Shaping a brand story can accelerate self-knowledge more quickly than a year of personal growth classes. (Tweet this if it resonates. Thanks.)

If you’ve experienced it, you know what I mean. Otherwise, you’re scratching your head.

Let me unpack what I mean. And there’s something else a little astonishing I’ve noticed, too. Read more

Courtesy of Creative Commons (Daniel Agostini)

How Your Brand Story is Your Business Axis

Courtesy of Creative Commons (Daniel Agostini)

Courtesy of Creative Commons (Daniel Agostini)

If your business or brand grows quickly, your content and offers can start to sprawl like Dallas or LA suburbs.

If you’ve been a creative juggler for years, you eventually can get distracted, fatigued, and confused about where to focus your finite energy, talent, and effort.

Whether sprawling or juggling, I’ve found it helps to have an axis.

Just One Thing

Her eyes looked tired. A musician, coach, sound healer, big event planner and maker, b & b retreat owner, and single mom of 3 girls sat across from me.

We were starting her VIP Day at the Mohonk Mountain House. For years she had told herself a lie about freedom.

That lie of freedom goes something like this: “I don’t want to be pinned down. I want to be free to create and do whatever I want whenever I want.”

That idea of freedom is simply a reaction to perceived rigidity and constriction. It’s not freedom. True freedom comes from liberating yourself from old patterns so you can advance your best work with the greatest impact.

Being pinned down? That’s often an unconscious form of resistance not to stand up and commit to our best work for the moment.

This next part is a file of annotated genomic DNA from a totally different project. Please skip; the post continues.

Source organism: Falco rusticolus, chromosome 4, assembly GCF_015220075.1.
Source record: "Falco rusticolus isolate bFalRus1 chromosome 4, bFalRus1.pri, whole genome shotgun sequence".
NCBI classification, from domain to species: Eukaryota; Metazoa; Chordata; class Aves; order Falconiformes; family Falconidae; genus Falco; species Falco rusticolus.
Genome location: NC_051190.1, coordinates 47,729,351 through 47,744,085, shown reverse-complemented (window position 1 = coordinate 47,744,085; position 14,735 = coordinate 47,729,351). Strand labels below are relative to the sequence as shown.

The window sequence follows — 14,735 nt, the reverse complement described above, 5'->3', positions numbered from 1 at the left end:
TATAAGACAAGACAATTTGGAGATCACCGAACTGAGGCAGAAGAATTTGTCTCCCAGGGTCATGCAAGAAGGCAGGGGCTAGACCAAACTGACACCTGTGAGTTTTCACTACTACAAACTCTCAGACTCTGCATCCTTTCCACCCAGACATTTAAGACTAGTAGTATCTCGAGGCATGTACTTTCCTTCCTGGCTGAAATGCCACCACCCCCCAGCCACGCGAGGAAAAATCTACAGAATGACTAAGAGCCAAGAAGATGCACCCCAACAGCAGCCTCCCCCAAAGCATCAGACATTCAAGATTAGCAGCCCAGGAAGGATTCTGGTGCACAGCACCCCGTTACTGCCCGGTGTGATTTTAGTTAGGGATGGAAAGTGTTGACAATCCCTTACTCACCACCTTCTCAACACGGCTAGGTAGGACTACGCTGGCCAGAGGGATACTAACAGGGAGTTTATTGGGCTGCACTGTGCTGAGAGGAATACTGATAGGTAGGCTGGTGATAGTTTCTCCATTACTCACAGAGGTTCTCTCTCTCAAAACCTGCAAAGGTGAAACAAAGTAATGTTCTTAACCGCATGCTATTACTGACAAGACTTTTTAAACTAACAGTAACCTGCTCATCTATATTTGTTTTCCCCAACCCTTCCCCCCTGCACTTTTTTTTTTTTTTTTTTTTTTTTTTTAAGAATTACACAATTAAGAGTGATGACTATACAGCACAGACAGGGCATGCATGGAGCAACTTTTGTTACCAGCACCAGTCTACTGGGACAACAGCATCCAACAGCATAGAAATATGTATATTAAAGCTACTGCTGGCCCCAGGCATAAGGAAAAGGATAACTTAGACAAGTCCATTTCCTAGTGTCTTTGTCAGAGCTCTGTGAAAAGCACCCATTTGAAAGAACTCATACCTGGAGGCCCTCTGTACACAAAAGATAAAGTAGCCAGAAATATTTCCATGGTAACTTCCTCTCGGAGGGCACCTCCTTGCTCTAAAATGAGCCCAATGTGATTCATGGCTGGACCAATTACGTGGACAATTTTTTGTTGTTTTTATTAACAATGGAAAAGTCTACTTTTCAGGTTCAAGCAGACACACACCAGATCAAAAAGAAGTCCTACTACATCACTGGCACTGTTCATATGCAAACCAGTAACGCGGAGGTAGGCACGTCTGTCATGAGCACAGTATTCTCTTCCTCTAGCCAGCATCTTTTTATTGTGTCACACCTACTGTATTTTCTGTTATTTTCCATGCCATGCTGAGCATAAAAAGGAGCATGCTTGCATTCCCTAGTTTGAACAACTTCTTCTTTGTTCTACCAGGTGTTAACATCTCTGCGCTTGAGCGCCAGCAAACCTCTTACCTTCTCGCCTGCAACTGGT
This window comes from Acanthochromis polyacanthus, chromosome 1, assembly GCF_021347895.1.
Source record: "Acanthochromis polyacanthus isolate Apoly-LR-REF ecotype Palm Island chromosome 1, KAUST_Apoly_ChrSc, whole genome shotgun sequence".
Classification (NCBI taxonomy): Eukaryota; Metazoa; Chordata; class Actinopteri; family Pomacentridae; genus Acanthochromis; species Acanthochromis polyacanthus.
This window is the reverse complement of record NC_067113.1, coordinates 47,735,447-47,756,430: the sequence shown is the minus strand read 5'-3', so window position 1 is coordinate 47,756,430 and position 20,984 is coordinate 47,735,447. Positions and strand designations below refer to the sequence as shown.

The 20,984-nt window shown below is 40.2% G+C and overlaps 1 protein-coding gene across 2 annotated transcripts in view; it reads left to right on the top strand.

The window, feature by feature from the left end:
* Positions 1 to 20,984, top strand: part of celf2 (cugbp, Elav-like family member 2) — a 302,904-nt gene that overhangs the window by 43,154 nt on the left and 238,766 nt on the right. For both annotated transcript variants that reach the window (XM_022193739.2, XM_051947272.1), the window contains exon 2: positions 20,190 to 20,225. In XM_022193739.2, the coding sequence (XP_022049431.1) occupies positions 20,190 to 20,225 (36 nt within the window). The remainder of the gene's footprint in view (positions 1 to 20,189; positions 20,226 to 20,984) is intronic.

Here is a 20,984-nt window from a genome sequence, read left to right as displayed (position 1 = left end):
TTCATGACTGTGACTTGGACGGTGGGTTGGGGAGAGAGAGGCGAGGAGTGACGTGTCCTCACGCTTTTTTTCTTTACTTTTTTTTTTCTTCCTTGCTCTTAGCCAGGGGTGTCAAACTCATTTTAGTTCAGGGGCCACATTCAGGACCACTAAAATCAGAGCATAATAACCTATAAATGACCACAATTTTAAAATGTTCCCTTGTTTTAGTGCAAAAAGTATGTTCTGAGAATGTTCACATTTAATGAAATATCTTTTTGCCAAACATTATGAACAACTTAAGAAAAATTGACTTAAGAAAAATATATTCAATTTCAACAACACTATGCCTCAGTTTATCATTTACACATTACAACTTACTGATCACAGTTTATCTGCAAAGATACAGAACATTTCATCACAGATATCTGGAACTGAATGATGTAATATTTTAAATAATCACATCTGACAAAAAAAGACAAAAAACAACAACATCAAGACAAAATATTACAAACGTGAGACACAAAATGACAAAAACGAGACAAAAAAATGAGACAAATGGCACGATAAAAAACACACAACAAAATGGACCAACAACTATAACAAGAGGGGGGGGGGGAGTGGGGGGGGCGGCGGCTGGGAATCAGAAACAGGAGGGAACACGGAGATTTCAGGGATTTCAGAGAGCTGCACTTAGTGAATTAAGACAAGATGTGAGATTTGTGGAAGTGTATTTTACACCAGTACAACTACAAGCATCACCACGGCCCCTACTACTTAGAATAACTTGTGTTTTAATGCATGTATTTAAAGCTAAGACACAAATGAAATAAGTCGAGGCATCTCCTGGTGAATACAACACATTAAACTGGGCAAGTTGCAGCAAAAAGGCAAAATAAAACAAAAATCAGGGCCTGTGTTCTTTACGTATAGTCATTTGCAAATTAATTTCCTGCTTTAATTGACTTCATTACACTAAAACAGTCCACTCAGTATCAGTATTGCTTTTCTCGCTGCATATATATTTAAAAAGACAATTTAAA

David Bowie, David Byrne, David Lynch, Elvis Costello. Are those guys pinned down? No. But at every creative and business artist iteration, they owned who they were and what they had to offer.

I didn’t say all of this to my client. I didn’t need to. Her tired yet beautiful eyes told me she already knew it.

Me: ”By the end of the day, what do you most want?”
She: [Sigh] “I just want one thing. I want all that I do to make sense. I want to stop spinning my wheels.”

Me: “And you want a return you deserve?”

She: “Yes. I can admit that now. Yes!”

Me: “Good. Your owning your one thing is connected to your earning the return you deserve. Let’s get to work. Let’s make possibility happen.”

And we did. We had been working together for several months, and I came prepped with a 35-page one-year playbook not of prescriptions but of actionable possibilities.

We uncovered her axis. Really, her Brand Story and the integral strategy to unfold over the course of a year was her axis. It is what at last drew together all she does and helped her filter out what no longer to do. And more.

Finding the Story you and your business or brand stands for doesn’t happen overnight or even after reading this piece. Every thriving founder or innovator knows himself or herself profoundly. And they keep examining their core values, their key strengths & personality traits, how they captivate and elevate. And more.

And it requires profound empathy. It requires getting out of your way and listening, really listening to the people you desire to engage and make their lives better.

But there’s something more. And it’s this something more that many professionals, creatives, and business owners don’t get.

But lawyer-turned-Love-Story-maker Jonathan Fields gets it. Read more

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Thoreau & Why You Should (or not) Care About Branding

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When the World of Buzz grows loud with exclamations telling you to try out the latest marketing gizmo (Periscope, anyone?) so you can get big and famous, I take a MindWanderness Break in my WEN Pond canoe.

I wanted a way to bring you with me. So, come along. Let’s get perspective on:

  • the brand you already have
  • your responsibility to own your brand with your valuable cup of coffee
  • and why the 3-part why of your brand story matters.

 

 

This video marks the first of the Brand Story Boat Ride series.

And, one thing to note: At the video’s end, I give you a special invitation to continue the ride.

Beyond the distracting buzz, maybe there’s something worth listening to.

Since we’re in the boat together, share what brand challenge you’re working and wondering through.

Jeffrey